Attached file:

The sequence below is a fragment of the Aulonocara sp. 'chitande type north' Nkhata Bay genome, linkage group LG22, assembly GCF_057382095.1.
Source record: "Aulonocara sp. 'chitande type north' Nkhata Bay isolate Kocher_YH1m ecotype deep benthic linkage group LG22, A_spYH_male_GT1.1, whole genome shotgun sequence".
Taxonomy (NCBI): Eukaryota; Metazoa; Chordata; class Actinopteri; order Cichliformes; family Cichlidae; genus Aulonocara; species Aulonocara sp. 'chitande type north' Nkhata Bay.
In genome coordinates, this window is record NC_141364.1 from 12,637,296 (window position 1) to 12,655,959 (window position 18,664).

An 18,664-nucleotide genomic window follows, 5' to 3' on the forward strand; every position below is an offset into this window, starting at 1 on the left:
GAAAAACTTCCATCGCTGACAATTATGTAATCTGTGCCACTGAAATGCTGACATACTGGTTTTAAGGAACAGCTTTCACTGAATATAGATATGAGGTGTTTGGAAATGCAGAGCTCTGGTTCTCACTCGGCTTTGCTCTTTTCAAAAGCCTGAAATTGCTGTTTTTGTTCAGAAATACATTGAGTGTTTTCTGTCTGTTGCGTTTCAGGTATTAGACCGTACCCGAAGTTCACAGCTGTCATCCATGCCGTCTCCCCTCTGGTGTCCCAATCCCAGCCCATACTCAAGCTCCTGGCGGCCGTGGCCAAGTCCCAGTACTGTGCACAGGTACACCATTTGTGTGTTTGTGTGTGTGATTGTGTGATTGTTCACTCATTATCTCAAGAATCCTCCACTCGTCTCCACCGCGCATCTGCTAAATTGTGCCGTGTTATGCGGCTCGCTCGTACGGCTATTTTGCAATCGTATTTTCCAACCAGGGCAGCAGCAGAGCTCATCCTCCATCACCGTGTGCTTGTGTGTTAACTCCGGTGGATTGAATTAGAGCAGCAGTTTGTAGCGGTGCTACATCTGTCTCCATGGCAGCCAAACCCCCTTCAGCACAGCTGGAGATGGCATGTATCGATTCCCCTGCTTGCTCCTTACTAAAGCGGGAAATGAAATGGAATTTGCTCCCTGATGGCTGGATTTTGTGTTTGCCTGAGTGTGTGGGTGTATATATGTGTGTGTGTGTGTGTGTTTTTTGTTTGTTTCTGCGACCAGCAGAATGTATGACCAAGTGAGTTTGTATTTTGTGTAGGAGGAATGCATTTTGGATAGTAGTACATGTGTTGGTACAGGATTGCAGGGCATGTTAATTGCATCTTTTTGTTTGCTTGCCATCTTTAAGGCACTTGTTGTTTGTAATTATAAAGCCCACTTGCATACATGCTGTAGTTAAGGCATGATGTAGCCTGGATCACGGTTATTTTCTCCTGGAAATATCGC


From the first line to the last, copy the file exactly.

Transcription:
The sequence below is a fragment of the Aulonocara sp. 'chitande type north' Nkhata Bay genome, linkage group LG22, assembly GCF_057382095.1.
Source record: "Aulonocara sp. 'chitande type north' Nkhata Bay isolate Kocher_YH1m ecotype deep benthic linkage group LG22, A_spYH_male_GT1.1, whole genome shotgun sequence".
Taxonomy (NCBI): Eukaryota; Metazoa; Chordata; class Actinopteri; order Cichliformes; family Cichlidae; genus Aulonocara; species Aulonocara sp. 'chitande type north' Nkhata Bay.
In genome coordinates, this window is record NC_141364.1 from 12,637,296 (window position 1) to 12,655,959 (window position 18,664).

An 18,664-nucleotide genomic window follows, 5' to 3' on the forward strand; every position below is an offset into this window, starting at 1 on the left:
GAAAAACTTCCATCGCTGACAATTATGTAATCTGTGCCACTGAAATGCTGACATACTGGTTTTAAGGAACAGCTTTCACTGAATATAGATATGAGGTGTTTGGAAATGCAGAGCTCTGGTTCTCACTCGGCTTTGCTCTTTTCAAAAGCCTGAAATTGCTGTTTTTGTTCAGAAATACATTGAGTGTTTTCTGTCTGTTGCGTTTCAGGTATTAGACCGTACCCGAAGTTCACAGCTGTCATCCATGCCGTCTCCCCTCTGGTGTCCCAATCCCAGCCCATACTCAAGCTCCTGGCGGCCGTGGCCAAGTCCCAGTACTGTGCACAGGTACACCATTTGTGTGTTTGTGTGTGTGATTGTGTGATTGTTCACTCATTATCTCAAGAATCCTCCACTCGTCTCCACCGCGCATCTGCTAAATTGTGCCGTGTTATGCGGCTCGCTCGTACGGCTATTTTGCAATCGTATTTTCCAACCAGGGCAGCAGCAGAGCTCATCCTCCATCACCGTGTGCTTGTGTGTTAACTCCGGTGGATTGAATTAGAGCAGCAGTTTGTAGCGGTGCTACATCTGTCTCCATGGCAGCCAAACCCCCTTCAGCACAGCTGGAGATGGCATGTATCGATTCCCCTGCTTGCTCCTTACTAAAGCGGGAAATGAAATGGAATTTGCTCCCTGATGGCTGGATTTTGTGTTTGCCTGAGTGTGTGGGTGTATATATGTGTGTGTGTGTGTGTGTTTTTTGTTTGTTTCTGCGACCAGCAGAATGTATGACCAAGTGAGTTTGTATTTTGTGTAGGAGGAATGCATTTTGGATAGTAGTACATGTGTTGGTACAGGATTGCAGGGCATGTTAATTGCATCTTTTTGTTTGCTTGCCATCTTTAAGGCACTTGTTGTTTGTAATTATAAAGCCCACTTGCATACATGCTGTAGTTAAGGCATGATGTAGCCTGGATCACGGTTATTTTCTCCTGGAAATATCGC